Gladys Ferrie, a resident of Clara House in Harmony, stands behind a display of sad irons, which is only a portion of her entire collection.
Gladys Ferrie, a resident of Clara House in Harmony, stands behind a display of sad irons, which is only a portion of her entire collection.

Gladys Ferrie of Harmony has a "sad" collection. One need not feel sorry for her, however, as she loves each and every piece. Her home north of Kendallville, Iowa, and her apartment at Clara House in Harmony are full of historic sad irons of every shape, size and type known to man. Each one is lovingly cared for and displayed so Gladys can share her love of these irons with others.

Recently, Gladys' daughter, Nancy Dieter, helped Gladys display a portion of her collection on the dining room table of Clara House. One-by-one Gladys explained where each iron came from and what they might have been used for. Even though a few of the irons had notations made on them as to where and when they were purchased, several did not. No matter the case, Gladys easily shared detailed stories about each one, sometimes remembering how much she spent on them and sometimes admitting she might have paid too much, but the unique piece just needed to be added to her collection.

As she lovingly picked up each piece, she shared how some irons were designed for a specific purpose such as to press hat brims or ties and others were small enough to press the wrinkles surrounding buttons on shirtsleeves. Many of her irons were designed to be heated on wood-burning stoves, while others had compartments for hot coal, hot oil or heated metal inserts to keep them warm. Some were even "powered" by burning corncobs. Gladys has a gas iron, which she has never used, but has heated it to ensure that it worked. More modern designs could be plugged into electrical sockets, but most were non-electrical.

Nancy explained that her mother not only has thousands of sad irons, but she also has many accessories to her collection such as toy irons, things shaped like irons, washboards, knick knacks, water sprinklers, pictures and so much more associated with irons and the act of ironing.

"Everything in her house is devoted to irons," Nancy said. "It has made shopping for her easy."

Gladys has had shelving added to display them and even a wood-burning stove added to a room so she can show how these irons were once heated.

Collecting irons was a hobby that Gladys shared with her late husband, Ray. The first iron in their collection was her mother's and they attended auctions where they saw many irons and found they could be bought at a reasonable price. Soon, the interest took hold and their collection began to grow. Together, they traveled the world collecting unique pieces for their collection and meeting other sad iron collectors.

She and her husband helped start the Midwest Sad Iron Club and were members of international clubs for collectors, attending conventions near and far.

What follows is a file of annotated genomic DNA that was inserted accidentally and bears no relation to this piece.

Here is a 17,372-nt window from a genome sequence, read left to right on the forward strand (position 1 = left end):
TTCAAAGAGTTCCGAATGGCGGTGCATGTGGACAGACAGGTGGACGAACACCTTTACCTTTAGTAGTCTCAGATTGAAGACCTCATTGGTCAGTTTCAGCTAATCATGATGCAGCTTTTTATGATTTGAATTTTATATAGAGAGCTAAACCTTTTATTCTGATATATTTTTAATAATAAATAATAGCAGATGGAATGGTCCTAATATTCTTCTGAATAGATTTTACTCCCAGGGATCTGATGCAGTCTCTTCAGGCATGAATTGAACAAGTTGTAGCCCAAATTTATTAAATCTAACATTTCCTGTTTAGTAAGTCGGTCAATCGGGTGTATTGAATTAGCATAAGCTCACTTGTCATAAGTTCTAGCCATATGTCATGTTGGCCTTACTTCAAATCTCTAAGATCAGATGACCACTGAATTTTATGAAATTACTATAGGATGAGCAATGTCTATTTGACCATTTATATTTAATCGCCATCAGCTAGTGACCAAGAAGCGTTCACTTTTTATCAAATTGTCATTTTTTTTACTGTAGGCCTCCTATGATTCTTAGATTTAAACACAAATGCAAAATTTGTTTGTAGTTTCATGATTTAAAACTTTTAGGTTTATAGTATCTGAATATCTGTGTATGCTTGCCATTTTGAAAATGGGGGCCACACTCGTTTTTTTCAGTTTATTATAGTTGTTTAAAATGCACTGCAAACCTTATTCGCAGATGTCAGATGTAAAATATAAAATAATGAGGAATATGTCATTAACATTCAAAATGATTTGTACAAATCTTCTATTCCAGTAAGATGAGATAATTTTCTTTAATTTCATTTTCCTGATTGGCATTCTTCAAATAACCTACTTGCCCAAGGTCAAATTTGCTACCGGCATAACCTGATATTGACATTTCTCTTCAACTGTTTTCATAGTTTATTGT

Gladys and Ray collected sad irons for over 50 years, from all over the world. The current collection, which Gladys has continued to grow even after Ray died, has grown to well over a thousand pieces.

Some have interesting stories and are unique to the collection, while others may be similar, while not the same, as others.

The collection includes some of the oldest irons from the Asian culture where hot coals filled a heavy pan. One is in the shape of a dragon and steam could escape the nose of the dragon making it look as if it were breathing fire.

A slave iron had an interesting characteristic in that the iron rattled as one smoothed it over the piece of clothing. While one might be perplexed by that feature, Gladys quickly explained it was so the slave's master would know that she was still working as the rattle continued. This is one of her favorite pieces because of the story it tells and the history it holds.

Her most cherished iron is a red Pyrex iron, made out of glass during World War II when metal was in short supply. These irons are highly sought after and on the top of many iron collectors' wish lists. Manufactured by the Saunders Company, this electric iron is totally unique in that its entire top shell is glass or Pyrex, with just the sole plate being chrome plated metal. Irons of this type were made in red, blue, green and clear. While Gladys already has an iron of this type in her collection, she would love to add another in the color blue . . . or green . . . or both if she sees them available.

Gladys enjoys her collection, touching each piece and remembering where she and her husband may have found it. However, more than that, she loves to share those stories and the irons associated with them. She has presented programs at local historical societies, the Laura Ingalls Wilder Museum in Burr Oak and even Luther College.

And just a few weeks ago, when she displayed that small portion of her collection at Clara House, she had the opportunity to share those stories once again - with her neighbors, friends and now, her community.